A users journey begins with your website’s navigation menu — the roadmap used to explore your entire website. A clear roadmap gives visitors a relaxing journey. An unclear roadmap gets them lost.
What is a navigation menu? First off, let’s make sure we all know the exact definition.
Navigation menu (n). A set of links to internal pages, that’s organized into a menu.
In other words it’s how the different pages on your website connect to one another.
94% of people say an easy navigation menu is the most useful feature on a website.
Simply having a menu with random pages plopped at the top of your website isn’t enough. Professional web designers use strategy and purpose for every decision. Poorly designed menus will lead to higher bounce rates and lower conversion rates.
Want to know what the golden rule of website navigation is? Don’t make users think. With this in mind, here are 7 strategies we design by:
1. Follow the 7×7 rule.
Users (aka potential clients) don’t want to look through a giant list of links to find what they’re looking for. In most cases too many choices actually drives users to choose nothing. The more pages in your menu, the more difficult it is for the user to process and remember. It may also cause visitors to only scan your menu and miss important items.
For the sake of user experience limit your menu links to no more than 7 pages, 7 across 7 down/7 pages across and 7 pages down.
TIP: Plan, plan, plan! It can be hard to determine which pages warrant a link, so only select pages that provide the most benefit for your users.
2. Condense similar content whenever possible.
The more condensed your pages are, the easier it is for visitors to click from one page to another. Condensed pages means fewer menu links and dropdown menus. Many times dropdown menus aren’t necessary. If your website has an about page, our story page, our team page, and our mission page — combine them into a single about page! Dropdown menus should be used when you have several unique pages to show, but it would look cluttered to list them side by side (e.g. products or services).
3. Use straightforward page names.
Don’t reinvent the wheel. Sure you want your website to be creative, but don’t let visitors struggle to find where they want to go. Menus are more about usability than anything else. Not only is simple language a plus for new visitors, but it can also be helpful for SEO.
4. Page order matters!
Cognitive studies show visitors tend to remember links at the end and beginning of a menu more vividly. Our rule of thumb is to put the couple most important pages at the beginning, less important pages in the middle, and have contact as the last menu link. Having contact as the last menu item is standard and many visitors expect it to be there.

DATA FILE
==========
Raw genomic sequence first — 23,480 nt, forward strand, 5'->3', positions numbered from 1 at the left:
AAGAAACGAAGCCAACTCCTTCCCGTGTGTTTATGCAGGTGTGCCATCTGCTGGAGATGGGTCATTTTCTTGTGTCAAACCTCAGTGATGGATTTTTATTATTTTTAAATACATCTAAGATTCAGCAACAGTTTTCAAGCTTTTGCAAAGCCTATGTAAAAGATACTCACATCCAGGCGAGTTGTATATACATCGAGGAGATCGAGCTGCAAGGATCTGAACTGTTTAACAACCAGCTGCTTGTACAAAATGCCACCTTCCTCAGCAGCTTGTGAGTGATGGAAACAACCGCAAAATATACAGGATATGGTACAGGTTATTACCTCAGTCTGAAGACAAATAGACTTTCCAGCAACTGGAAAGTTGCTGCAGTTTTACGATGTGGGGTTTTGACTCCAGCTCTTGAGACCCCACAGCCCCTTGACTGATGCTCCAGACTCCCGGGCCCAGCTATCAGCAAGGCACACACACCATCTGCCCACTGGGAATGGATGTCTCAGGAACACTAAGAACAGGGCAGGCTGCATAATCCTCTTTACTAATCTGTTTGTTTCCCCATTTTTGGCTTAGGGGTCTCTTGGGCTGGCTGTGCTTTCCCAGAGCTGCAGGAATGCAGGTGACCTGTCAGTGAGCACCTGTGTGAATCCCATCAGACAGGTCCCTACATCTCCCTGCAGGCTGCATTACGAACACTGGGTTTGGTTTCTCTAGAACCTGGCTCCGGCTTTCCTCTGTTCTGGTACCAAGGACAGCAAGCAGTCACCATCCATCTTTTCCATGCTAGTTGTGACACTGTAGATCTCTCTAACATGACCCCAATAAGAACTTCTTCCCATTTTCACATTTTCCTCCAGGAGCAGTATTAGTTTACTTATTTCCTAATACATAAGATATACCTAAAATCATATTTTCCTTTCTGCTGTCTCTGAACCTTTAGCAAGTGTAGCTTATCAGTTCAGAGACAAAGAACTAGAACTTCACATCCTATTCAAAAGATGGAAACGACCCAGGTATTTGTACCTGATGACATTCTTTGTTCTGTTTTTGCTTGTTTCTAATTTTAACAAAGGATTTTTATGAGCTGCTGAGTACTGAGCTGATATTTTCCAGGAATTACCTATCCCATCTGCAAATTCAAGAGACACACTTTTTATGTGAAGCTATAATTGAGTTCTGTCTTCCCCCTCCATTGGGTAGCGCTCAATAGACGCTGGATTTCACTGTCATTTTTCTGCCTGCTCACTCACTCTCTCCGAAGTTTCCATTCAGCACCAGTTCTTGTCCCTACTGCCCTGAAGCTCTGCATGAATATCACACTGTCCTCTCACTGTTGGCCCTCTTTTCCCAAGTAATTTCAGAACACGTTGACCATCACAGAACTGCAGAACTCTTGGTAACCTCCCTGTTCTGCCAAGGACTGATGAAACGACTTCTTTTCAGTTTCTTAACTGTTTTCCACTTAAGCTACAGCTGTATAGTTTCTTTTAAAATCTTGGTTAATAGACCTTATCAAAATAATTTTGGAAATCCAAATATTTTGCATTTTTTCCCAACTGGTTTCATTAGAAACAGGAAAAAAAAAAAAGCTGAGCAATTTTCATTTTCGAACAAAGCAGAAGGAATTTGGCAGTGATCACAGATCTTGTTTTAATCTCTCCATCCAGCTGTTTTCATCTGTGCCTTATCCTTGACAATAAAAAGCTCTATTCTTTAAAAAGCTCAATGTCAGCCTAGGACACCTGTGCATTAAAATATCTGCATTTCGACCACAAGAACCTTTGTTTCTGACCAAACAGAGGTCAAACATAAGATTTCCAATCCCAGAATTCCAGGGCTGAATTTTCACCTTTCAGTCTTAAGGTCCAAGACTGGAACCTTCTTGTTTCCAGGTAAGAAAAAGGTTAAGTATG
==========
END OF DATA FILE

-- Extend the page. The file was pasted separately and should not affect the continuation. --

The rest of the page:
5. Design a stellar menu for every screen size.
There’s no “right way” to design a menu, but consider how visitors can get the most out of your website. Color, white space, font, and location are all used to clearly separate the navigation menu from the main content. There should be no confusion of where it starts and ends.
Over 52% of all online traffic is now from mobile devices, so menus that work on a mobile device are an absolute must.
6. Design sticky header menus correctly!
A sticky menu is one that sticks to the top of the web page as the user scrolls. It’s a popular trend because the navigation menu is always within reach. Our advice is: do NOT make floating headers too tall! This is a huge pet peeve of ours! A huge sticky menu disrupts the flow of a website, takes up valuable screen space, and makes viewing pages difficult for mobile users. Now don’t get us wrong, a floating menu can be great — if it’s used correctly.
7. Take advantage of your footer navigation menu.
Many visitors scroll to the bottom of a website to find links that can’t be found in the main menu. Footer menus don’t affect your “above the fold,” so the 7×7 link rule doesn’t apply. At this point, the user is more engaged than when they first landed on your page and more information can be shared; e.g. product categories or individual services. Highlight the pages that didn’t fit into your main navigation menu.
A key part of our web design process is ensuring a smooth user experience — one that’s organized and user-friendly. Even though navigations will vary among different kinds of websites, a navigation menu done successfully will be hard to miss when a user experiences it.
Key takeaway: A great website navigation is designed with the user in mind. The menu should be clear, organized, and link to the most important pages.